Most often, arthritis is caused by these features of the body and environment:

  • Age-related changes in the structure of the musculoskeletal system;
  • Knee injuries, and surgeries where joint damage may occur;
  • Excessive load on the lower extremities;
  • Congenital abnormalities of the musculoskeletal system or metabolic processes;
  • Inflammatory processes of various etiologies in the knee region.

Let's take a closer look at these reasons.

age change

knee osteoarthritis

In most cases, knee osteoarthritis develops after 40 years. This is because at this age and older, the structure of bone and cartilage tissue becomes more fragile and their resistance to stress decreases. Therefore, the joints of the lower extremities are unbearable even for long walks.

Changes in the musculoskeletal system of women are especially pronounced during menopause.

During this time, the levels of estrogen, which previously protected bones from calcium loss, gradually decrease, and they become more fragile.

Injuries and Surgery

In young adults, osteoarthritis can develop as a result of trauma. It could be a broken leg, a dislocated knee, a torn ligament, or a severe bruise. The longer it takes from the moment of injury to provide the right help, the higher the risk of complications and developing joint disease in the near future. So even with a minor knee injury, you need to go to the hospital.

There is also a high risk of developing arthropathy after surgical intervention in the knee area. Particularly dangerous is the removal of the meniscus. After such an operation, about 80% of patients develop arthropathy.

Traumatic arthropathy usually develops rapidly. Therefore, in this case, surgical intervention may be required.


Excessive stress on the knee has been observed in athletes professionally engaged in sports related to running, jumping, and weightlifting. The older a person is, the more carefully he should choose physical activity options in training. Particularly dangerous for the knees are squats, sudden movements and jogging on paved paths.

Too much stress on the joints of the legs is typical for people with obesity. Your own weight then puts too much pressure on the cartilage and bone, causing them to wear out quickly.

congenital disease

knee pain

In the presence of lesions of the musculoskeletal system and metabolic processes, this also affects the knee joint.

Congenital pathological conditions imply a high risk of developing arthropathy:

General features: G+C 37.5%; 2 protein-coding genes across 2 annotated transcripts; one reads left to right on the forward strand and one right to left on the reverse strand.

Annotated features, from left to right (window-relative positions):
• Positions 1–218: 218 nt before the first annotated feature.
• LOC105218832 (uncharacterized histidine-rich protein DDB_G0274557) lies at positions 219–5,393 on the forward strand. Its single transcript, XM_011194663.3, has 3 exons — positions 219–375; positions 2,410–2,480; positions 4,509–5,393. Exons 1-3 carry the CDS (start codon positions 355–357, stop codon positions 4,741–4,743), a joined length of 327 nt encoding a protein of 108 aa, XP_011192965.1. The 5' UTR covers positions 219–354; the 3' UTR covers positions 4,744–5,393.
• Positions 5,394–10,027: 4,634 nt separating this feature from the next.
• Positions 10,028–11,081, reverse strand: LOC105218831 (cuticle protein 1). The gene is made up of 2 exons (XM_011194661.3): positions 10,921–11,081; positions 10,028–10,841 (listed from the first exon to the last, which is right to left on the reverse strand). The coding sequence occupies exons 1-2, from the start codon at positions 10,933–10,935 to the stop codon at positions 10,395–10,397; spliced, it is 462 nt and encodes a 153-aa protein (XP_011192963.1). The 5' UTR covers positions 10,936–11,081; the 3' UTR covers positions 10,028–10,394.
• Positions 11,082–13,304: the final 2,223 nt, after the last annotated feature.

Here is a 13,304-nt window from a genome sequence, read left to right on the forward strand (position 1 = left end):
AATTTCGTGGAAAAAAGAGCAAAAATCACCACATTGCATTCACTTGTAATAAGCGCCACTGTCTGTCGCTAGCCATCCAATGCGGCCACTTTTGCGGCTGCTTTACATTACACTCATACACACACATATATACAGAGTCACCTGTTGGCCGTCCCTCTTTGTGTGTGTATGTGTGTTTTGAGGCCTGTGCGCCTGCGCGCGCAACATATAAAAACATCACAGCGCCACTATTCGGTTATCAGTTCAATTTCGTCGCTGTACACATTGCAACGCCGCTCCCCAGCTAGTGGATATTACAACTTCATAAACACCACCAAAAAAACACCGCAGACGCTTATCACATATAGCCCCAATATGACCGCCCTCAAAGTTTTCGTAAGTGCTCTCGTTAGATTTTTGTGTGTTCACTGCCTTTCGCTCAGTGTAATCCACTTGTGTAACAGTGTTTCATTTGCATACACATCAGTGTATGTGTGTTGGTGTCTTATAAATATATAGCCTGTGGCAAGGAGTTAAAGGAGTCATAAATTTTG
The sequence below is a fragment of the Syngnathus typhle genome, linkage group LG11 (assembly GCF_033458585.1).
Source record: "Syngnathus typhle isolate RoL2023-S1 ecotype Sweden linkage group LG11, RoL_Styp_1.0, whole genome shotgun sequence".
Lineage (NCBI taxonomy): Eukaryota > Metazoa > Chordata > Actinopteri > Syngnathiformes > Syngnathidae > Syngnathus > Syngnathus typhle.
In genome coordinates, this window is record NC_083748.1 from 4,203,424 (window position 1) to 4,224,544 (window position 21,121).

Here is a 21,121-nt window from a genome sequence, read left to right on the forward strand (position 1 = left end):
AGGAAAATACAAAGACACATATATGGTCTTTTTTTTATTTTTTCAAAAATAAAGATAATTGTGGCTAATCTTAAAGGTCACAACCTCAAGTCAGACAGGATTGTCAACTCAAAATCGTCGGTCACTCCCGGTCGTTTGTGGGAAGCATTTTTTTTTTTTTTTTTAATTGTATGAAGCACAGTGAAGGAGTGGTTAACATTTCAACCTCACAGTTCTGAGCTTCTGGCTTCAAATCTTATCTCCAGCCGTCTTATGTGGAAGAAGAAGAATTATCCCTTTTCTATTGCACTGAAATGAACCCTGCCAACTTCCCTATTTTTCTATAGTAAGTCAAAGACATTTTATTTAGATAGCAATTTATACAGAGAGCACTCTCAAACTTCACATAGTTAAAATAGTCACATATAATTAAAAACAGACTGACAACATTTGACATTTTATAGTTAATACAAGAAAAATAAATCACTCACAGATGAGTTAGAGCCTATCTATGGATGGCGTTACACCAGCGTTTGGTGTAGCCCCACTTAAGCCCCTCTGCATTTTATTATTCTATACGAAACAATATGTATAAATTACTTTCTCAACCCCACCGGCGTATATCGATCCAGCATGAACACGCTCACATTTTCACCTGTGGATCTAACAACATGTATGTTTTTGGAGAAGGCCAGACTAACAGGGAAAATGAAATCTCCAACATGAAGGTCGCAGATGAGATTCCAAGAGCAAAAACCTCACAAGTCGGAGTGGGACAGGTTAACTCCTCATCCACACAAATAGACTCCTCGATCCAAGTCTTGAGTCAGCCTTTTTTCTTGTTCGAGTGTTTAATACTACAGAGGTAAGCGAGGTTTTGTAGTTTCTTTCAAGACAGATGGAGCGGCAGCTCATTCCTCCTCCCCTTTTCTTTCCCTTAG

• knee joint abnormalities;
  • flatfoot;
  • Disorders of salt metabolism;
  • Ligaments are weak.

If you are aware of these problems, it is important to pay special attention to knee pain, not ignore them, and try to work closely with your doctor.

inflammatory phenomenon

With arthritis of all causes, a large amount of fluid builds up in the joints. This results in disturbed blood circulation, nutrients cannot reach the bones and cartilage, and the structure of the cartilage tissue is destroyed. As a result, secondary arthropathy develops.

Equally dangerous are inflammatory processes in the blood vessels of the legs that feed the knee. When they are blocked by a blood clot, the blood supply is drastically reduced, causing the cartilage to degenerate.


Treatment is carried out taking into account the degree of development of the disease, its causes and the general condition of the body. Arthritis treatment principles:

  • relieve pain;
  • Improve the nutritional supply of cartilage;
  • stimulate the recovery process;
  • Increases space in the joint space to reduce pressure on damaged cartilage;
  • Strengthen and restore the function of the muscles around the joints;
  • Maximize exercise recovery.

There are several treatment options for knee osteoarthritis. Often they include complex treatment procedures.

What medicines can be prescribed to treat this disorder:

  1. Therapeutic practice. They are selected individually for each patient by the orthopaedic surgeon. If you try to put together a complex on your own, you will feel pain and the damage to the joint will increase.
  2. diet.
  3. Surgery, prosthetics.
  4. Drug therapy: NSAIDs (tablets or injections), pain relievers, chondroprotective agents, intra-articular glucocorticoids or hyaluronic acid preparations.
  5. Additional procedures: hydrotherapy, massage, magnetic therapy, heating with paraffin or ceresin, electrophoresis, manual therapy, etc.

If you experience joint pain, you should see a doctor. Prompt treatment is the key to successful treatment.